Chorus has been hit by a downgrade from outperform to neutral by Forsyth Barr.
The move stems from concerns that the Commerce Commission is being over-optimistic about UFB fibre's prospects and the cost of capital as it mulls how to set regulated pricing - and in turn potentially too tough on Chorus as it considers where to set a revenue cap and other criteria under new regulations.
Analysts Matthew Henry and Matt Dunn have also shaved the network operator's 12-month target price from $6.25 to $5.65 (shares closed yesterday at $5.87; the stock is up 45 per cent for the year).
A major overhaul of the Telecommunications Act, which will kick off on January 1, 2022 (following the ComCom's successful request for a two-year delay), will see Chorus subject to an annual revenue cap - as, for example, listed lines company Vector is in the power sector. The wholesale price of Chorus' "anchor" (or mass market) UFB fibre plan will also be regulated. It will also have to meet minimum quality standards.
The ComCom has just released an "emerging views paper" - a key step in the once-in-a-generation process of resetting the rules of the telecommunications game.
Telecommunications Commissioner Stephen Gale said the revised legislation is designed to stop Chorus (and smaller regional operators NorthPower Fibre and Enable Networks) "from earning excessive profits at the expense of network quality and consumers".
"The rules we are developing that underpin the revenue caps for Chorus will have an impact on the price consumers end up paying for broadband. We are keen to hear from consumer advocates on our current thinking around how we treat key issues such as the cost of capital and what is included in Chorus' regulated asset base," Gale said.
Competing technologies not taken into account
Henry and Dunn are not happy with the methodology the regulator is using to underpin its calculations, at this point.
"Unlike other international regulators, the Commerce Commission has not included any mechanism for recognising the added risks for a new fibre network. For example, uptake uncertainty, competing technologies and long-dated investment," the pair wrote in a note this morning.
Henry elaborated to the Herald that the competing technology risk is very real.
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Spark has made hay from its fixed-wireless service, which uses its 4G mobile network as an alternative to a landline network for delivering broadband into homes. It uses the cellular network, but achieves fibre-like speed.
The retail telco has gone from a standing start to around 130,000 fixed wireless customers in just a couple of years.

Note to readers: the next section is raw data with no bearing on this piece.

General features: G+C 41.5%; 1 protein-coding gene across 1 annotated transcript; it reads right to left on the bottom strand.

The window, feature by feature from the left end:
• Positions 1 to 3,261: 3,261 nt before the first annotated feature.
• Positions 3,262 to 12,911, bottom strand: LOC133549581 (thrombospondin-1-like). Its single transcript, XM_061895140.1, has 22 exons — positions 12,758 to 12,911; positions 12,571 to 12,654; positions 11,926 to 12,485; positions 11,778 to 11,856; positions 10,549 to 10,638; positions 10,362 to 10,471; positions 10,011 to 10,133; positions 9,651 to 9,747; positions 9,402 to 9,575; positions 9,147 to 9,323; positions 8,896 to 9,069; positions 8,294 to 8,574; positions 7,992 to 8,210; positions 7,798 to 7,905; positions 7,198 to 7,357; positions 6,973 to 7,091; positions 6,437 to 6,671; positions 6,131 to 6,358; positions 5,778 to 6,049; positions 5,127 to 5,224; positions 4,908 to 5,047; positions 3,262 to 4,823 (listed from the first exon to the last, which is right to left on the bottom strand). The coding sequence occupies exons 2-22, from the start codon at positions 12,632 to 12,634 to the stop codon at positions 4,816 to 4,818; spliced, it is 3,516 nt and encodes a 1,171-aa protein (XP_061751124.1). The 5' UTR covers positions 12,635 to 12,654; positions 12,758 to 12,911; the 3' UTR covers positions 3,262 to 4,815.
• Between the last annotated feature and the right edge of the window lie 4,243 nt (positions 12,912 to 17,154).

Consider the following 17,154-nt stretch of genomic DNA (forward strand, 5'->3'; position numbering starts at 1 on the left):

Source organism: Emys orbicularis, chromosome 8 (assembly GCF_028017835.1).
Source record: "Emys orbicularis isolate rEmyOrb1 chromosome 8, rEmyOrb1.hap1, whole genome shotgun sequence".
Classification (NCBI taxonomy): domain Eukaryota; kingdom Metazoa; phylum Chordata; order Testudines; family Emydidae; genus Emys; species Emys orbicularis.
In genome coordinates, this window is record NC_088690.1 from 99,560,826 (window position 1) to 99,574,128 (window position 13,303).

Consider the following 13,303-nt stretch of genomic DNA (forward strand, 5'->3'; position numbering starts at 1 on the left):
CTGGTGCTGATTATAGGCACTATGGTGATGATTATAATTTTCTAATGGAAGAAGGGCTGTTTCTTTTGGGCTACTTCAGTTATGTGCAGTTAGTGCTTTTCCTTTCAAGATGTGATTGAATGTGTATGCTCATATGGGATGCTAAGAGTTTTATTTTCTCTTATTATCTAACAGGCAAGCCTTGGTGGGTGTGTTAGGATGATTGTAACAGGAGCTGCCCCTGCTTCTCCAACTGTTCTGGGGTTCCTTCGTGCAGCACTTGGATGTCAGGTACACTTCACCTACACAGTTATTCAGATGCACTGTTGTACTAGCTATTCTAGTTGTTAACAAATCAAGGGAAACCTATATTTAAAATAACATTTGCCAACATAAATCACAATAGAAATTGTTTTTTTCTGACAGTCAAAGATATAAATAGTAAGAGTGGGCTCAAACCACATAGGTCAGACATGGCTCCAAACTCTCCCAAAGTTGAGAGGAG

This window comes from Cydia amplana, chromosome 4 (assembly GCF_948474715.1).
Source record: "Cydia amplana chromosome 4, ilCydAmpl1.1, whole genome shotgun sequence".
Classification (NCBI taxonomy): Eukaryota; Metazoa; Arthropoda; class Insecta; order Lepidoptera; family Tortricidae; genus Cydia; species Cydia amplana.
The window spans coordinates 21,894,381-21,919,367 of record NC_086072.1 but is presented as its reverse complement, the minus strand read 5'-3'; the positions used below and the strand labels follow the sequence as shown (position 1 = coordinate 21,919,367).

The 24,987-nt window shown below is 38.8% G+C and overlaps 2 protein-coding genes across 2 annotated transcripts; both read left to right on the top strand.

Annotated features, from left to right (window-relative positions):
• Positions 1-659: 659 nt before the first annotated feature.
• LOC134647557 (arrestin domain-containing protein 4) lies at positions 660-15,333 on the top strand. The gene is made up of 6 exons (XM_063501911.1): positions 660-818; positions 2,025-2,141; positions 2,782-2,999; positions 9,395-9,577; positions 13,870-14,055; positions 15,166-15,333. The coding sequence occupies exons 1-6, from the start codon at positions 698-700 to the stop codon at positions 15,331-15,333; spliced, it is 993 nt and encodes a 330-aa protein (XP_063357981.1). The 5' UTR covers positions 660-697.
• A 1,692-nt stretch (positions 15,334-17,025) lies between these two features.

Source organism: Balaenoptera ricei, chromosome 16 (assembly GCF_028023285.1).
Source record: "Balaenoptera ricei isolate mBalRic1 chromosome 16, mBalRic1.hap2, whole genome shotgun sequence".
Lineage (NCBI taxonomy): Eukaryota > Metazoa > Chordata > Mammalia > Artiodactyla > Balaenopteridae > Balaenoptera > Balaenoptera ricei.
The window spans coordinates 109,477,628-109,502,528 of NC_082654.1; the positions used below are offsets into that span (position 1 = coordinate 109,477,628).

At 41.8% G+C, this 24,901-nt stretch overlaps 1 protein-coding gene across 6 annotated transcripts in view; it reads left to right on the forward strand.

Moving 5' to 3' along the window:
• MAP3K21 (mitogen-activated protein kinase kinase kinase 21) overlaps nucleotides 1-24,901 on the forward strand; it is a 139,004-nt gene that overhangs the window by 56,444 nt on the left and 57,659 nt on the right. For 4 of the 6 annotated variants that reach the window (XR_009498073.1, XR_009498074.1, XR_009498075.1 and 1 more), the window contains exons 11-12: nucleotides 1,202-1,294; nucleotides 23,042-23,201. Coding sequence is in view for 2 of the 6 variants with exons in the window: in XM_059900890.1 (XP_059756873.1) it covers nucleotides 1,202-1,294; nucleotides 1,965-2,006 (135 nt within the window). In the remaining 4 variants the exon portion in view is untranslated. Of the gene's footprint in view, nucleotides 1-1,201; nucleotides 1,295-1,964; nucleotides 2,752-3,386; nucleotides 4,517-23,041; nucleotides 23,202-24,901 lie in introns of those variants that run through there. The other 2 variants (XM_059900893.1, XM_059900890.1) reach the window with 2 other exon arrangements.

Fixed wireless cuts Chorus out of the loop - both physically, and in terms of its wholesale margin, allowing Spark to pocket around $50m a year that would otherwise have gone to the network operator.
Spark boss Simon Moutter says fixed wireless is near its natural ceiling under 4G, but a pending 5G mobile network upgrade will allow his company to make a fresh push - and offer fixed-wireless plans with no data caps, and none of the lag (a slight delay in two-way communication) that undermines 4G's competitiveness with fibre.
Vodafone has been tepid with fixed-wireless so far, but Henry notes that its CEO Jason Paris recently earmarked the technology as one of those what could be unshackled under new owners Infratil and Brookfield. Paris told a conference call that if freed to invest in the technology, he could move 15 per cent of Vodafone's base of 430,000 broadband customers to fixed wireless within two years.
Chorus is awake to the threat. It flew an ex-BT executive to NZ for a round of interviews on the theme that spectrum scarcity and other technical drawbacks mean fixed-wireless could never be a full substitute for fibre. That is true, but under 5G, it could still crimp its style and maintain and grow the significant minority market share that has even today.
(It's worth noting at this point that while Spark has named Huawei has a preferred partner, Moutter has also told analysts that his company go live with its first 5G service by July 1 next year with alternative providers, if necessary.)
Henry and Dunn also say the ComCom's proposed weighted average cost of capital (WACC - a key metric for investors as they weigh potential return from regulated utilities) is a lot lower than they were expecting when they had their "outperform" rating.
The pair see potential for a high margin of error as the regulator tries to calculate the maximum allowable revenue for Chorus under the new rules.
This uncertainty is another key reason behind their downgrade.
A spokesman for the ComCom declined to comment on the specific points raised by Henry and Dunn, but did offer, "This is an emerging views paper so the purpose of it is to invite feedback and evidence that tests our thinking before the draft decision in November."
Telecommunications Users Association head Craig Young said his organisation is holding fire until the ComCom's workshop for consumer groups.
Submissions on the emerging issues paper are due by July 16.
Chorus shares were down 1.36 per cent to $5.79 in early trading.